There is no need to reinvent the wheel here. There is the parliament and parliamentary procedures, such as holding hearings, adopting bills, inviting ministers for open hours, conducting its own investigations and the like. There is a more or less active parliamentary opposition. At one time, the Public Chamber was institute and it has put forward some legislative initiatives.
In effect, the Open Government is the second Public Chamber. It cannot replace an effective parliament or, most important, an effective judicial system, which we clearly do not possess. I think the latter is the biggest problem in the Russian public and political system; it is a critical problem. The Open Government does not resolve any of these problems. Dialogue with experts is useful for both sides – the prime minister and his cabinet members learn something new about the real performance of the economy but this cannot resolve the problems of this economy. It can only produce individual technocratic amendments to various bureaucratic procedures. The potential impact is limited and I still haven’t seen it yet.
The first initiative of the Open Government is HR reform. It suggests replacing the current 260 criteria for assessing the performance of governors with just 12 yardsticks. Is the current system effective? What effect do these assessments have?
Clearly, 12 criteria are better than 200. On the other hand, when Medvedev was wrapping up his term as president, he dismissed about 30 governors. They lost their positions not because they did not fit these 200 criteria. At any rate, nobody said publically that these 30 governors lost their jobs for this reason. It would be great if they said what these 12 yardsticks were and showed how the performance of the governors measures up, and then published these results along with their ratings, and the worst 12 out of 83 governors have to go. But I don’t think our current political system is ready for something like this. If electability isn’t going to be a criterion, we can try these 12.
But gubernatorial elections are coming back. Perhaps this will become the best measure of effectiveness?
Let’s wait till the fall to see how the elections will work. We shouldn’t have any illusions – we shouldn’t think the voters will learn how to make good choices in elections by next fall even if objectionable candidates aren’t disqualified and there are no administrative restrictions or filters. Perhaps the voters will make a mistake and elect objectionable populists, but the point is that they must be able to look at their mistakes and correct them. We haven’t elected regional governors except for a short period in the early 1990s. In some regions elections have produced good results but not in others. If elections had not been revoked in 1993 we might have learned something by now, but today we’ll have to start from scratch.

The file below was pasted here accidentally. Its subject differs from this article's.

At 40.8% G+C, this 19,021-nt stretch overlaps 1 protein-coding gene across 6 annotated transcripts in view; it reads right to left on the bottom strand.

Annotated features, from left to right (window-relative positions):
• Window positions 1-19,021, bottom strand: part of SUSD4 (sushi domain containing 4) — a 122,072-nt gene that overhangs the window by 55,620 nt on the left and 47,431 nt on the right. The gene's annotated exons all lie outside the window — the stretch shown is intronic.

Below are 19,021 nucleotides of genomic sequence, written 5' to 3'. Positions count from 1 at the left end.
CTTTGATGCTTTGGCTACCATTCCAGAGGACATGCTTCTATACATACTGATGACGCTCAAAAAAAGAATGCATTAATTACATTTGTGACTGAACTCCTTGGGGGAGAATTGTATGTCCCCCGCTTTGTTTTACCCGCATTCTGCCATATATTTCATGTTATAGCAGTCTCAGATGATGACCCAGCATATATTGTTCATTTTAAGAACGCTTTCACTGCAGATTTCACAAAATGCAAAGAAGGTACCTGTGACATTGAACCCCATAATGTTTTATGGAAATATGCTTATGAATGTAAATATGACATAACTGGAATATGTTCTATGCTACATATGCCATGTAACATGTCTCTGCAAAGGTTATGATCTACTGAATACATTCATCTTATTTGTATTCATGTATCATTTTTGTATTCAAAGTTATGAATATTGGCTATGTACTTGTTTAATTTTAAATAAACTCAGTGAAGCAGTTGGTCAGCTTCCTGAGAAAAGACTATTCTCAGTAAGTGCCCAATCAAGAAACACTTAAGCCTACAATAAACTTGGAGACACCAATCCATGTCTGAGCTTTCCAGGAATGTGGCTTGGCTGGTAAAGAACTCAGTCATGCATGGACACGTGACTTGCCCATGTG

Mikhail Gruzdev, the governor of the Tula Region, which was chosen as a pilot site for the project, noted that regions must compete with each other. Can you imagine regions competing not only for the federal funding but also for their residents – taxpayers and voters?
The idea as such is good. It requires some effort at the federal level to ensure that this preference is objective. Now the overwhelming majority of regions are apparently receiving federal aid, although the trouble is that they have very little power to administer their own budget revenues instead of funds bestowed by the federal government under the current system of redistributing budget revenues and expenses. We must start at the municipal level, which has the least rights as regards taxes and the tax base, and move upwards from there. If we build this pyramid from bottom up, this competition will be possible. But we must first give up the institution of registration, ensure the enforcement of federal laws throughout the country and many other things.